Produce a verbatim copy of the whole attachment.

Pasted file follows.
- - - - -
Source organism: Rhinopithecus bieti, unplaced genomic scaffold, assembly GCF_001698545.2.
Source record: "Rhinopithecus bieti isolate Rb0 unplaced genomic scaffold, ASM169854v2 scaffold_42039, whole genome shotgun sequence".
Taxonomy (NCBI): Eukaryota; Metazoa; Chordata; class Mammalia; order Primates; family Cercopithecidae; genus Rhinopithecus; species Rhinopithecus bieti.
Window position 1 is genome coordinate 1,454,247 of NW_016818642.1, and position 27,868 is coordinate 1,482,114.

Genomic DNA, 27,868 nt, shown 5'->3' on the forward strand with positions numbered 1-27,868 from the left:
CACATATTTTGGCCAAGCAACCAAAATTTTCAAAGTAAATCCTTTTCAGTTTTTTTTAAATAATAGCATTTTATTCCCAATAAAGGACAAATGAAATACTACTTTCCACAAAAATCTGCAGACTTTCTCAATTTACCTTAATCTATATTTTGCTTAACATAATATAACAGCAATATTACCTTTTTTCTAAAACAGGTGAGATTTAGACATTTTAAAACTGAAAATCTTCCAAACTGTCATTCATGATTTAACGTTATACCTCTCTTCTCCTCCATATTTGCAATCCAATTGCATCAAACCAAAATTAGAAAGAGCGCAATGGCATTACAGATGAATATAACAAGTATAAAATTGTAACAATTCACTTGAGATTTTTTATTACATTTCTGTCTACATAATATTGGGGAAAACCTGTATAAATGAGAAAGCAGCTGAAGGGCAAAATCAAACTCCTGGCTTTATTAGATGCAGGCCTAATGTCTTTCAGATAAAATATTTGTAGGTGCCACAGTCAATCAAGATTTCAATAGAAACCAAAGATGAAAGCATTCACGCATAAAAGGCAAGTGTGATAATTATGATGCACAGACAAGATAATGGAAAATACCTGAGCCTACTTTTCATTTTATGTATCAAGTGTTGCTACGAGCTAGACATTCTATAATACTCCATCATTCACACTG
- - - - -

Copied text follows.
Source organism: Rhinopithecus bieti, unplaced genomic scaffold, assembly GCF_001698545.2.
Source record: "Rhinopithecus bieti isolate Rb0 unplaced genomic scaffold, ASM169854v2 scaffold_42039, whole genome shotgun sequence".
Taxonomy (NCBI): Eukaryota; Metazoa; Chordata; class Mammalia; order Primates; family Cercopithecidae; genus Rhinopithecus; species Rhinopithecus bieti.
Window position 1 is genome coordinate 1,454,247 of NW_016818642.1, and position 27,868 is coordinate 1,482,114.

Genomic DNA, 27,868 nt, shown 5'->3' on the forward strand with positions numbered 1-27,868 from the left:
CACATATTTTGGCCAAGCAACCAAAATTTTCAAAGTAAATCCTTTTCAGTTTTTTTTAAATAATAGCATTTTATTCCCAATAAAGGACAAATGAAATACTACTTTCCACAAAAATCTGCAGACTTTCTCAATTTACCTTAATCTATATTTTGCTTAACATAATATAACAGCAATATTACCTTTTTTCTAAAACAGGTGAGATTTAGACATTTTAAAACTGAAAATCTTCCAAACTGTCATTCATGATTTAACGTTATACCTCTCTTCTCCTCCATATTTGCAATCCAATTGCATCAAACCAAAATTAGAAAGAGCGCAATGGCATTACAGATGAATATAACAAGTATAAAATTGTAACAATTCACTTGAGATTTTTTATTACATTTCTGTCTACATAATATTGGGGAAAACCTGTATAAATGAGAAAGCAGCTGAAGGGCAAAATCAAACTCCTGGCTTTATTAGATGCAGGCCTAATGTCTTTCAGATAAAATATTTGTAGGTGCCACAGTCAATCAAGATTTCAATAGAAACCAAAGATGAAAGCATTCACGCATAAAAGGCAAGTGTGATAATTATGATGCACAGACAAGATAATGGAAAATACCTGAGCCTACTTTTCATTTTATGTATCAAGTGTTGCTACGAGCTAGACATTCTATAATACTCCATCATTCACACTG